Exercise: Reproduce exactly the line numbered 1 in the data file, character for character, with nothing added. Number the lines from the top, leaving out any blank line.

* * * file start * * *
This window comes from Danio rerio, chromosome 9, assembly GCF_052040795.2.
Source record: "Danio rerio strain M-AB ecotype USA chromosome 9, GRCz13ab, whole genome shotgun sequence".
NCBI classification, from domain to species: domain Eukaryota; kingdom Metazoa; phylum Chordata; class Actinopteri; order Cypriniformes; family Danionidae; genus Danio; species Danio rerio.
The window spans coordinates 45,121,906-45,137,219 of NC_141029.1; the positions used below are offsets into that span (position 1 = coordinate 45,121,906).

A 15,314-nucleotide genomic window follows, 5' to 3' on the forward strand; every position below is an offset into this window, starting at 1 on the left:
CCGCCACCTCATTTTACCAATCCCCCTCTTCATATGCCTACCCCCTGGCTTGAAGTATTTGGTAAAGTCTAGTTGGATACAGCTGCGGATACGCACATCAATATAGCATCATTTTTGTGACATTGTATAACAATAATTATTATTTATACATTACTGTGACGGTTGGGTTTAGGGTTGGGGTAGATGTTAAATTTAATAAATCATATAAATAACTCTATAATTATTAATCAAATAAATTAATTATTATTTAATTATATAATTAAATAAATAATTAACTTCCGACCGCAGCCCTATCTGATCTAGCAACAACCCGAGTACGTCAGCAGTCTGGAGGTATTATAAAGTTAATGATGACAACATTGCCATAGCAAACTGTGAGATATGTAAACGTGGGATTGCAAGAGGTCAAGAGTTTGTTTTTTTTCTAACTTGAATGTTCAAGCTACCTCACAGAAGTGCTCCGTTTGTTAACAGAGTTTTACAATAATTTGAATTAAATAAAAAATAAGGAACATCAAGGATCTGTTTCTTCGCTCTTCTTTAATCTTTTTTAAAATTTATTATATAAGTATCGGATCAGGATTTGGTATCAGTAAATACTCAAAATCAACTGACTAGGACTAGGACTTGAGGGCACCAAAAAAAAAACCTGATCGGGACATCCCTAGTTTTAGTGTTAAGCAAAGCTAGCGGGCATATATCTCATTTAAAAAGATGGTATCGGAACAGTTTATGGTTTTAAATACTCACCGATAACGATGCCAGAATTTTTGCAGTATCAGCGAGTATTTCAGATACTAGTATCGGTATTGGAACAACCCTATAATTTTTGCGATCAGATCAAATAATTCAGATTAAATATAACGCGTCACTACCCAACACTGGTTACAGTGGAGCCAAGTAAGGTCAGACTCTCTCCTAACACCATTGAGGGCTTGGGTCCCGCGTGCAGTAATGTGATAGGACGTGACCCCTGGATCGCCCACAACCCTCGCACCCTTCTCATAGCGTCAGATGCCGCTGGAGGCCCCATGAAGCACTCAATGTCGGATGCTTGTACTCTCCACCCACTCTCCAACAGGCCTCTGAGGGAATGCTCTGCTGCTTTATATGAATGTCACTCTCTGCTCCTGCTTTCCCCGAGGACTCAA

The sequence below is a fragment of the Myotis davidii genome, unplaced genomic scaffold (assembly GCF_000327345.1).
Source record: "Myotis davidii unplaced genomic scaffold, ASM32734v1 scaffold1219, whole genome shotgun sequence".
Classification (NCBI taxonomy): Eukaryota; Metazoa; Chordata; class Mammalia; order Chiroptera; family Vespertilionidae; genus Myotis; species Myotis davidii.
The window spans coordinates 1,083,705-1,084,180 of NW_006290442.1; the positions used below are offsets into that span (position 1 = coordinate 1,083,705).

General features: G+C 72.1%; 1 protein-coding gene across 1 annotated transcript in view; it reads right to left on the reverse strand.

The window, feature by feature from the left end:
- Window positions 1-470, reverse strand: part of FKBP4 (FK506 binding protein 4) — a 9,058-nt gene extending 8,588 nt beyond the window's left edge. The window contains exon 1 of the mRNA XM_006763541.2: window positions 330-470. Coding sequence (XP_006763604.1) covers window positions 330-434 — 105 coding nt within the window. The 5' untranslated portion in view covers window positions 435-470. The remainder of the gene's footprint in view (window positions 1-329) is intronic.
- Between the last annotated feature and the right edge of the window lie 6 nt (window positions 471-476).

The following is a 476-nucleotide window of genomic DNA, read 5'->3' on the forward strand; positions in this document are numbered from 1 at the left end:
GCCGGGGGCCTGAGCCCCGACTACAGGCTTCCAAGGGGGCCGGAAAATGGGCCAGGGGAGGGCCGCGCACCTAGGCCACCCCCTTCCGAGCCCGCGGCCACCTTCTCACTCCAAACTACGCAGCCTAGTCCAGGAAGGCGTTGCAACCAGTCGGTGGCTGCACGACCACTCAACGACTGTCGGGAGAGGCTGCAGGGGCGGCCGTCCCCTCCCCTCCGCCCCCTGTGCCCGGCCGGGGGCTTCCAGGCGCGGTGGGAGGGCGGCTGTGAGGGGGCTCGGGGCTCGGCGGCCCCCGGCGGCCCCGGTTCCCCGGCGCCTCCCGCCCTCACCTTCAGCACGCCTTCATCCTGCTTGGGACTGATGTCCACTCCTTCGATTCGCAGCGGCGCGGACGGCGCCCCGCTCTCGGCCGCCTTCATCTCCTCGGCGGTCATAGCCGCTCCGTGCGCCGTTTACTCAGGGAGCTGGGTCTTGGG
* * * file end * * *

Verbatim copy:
This window comes from Danio rerio, chromosome 9, assembly GCF_052040795.2.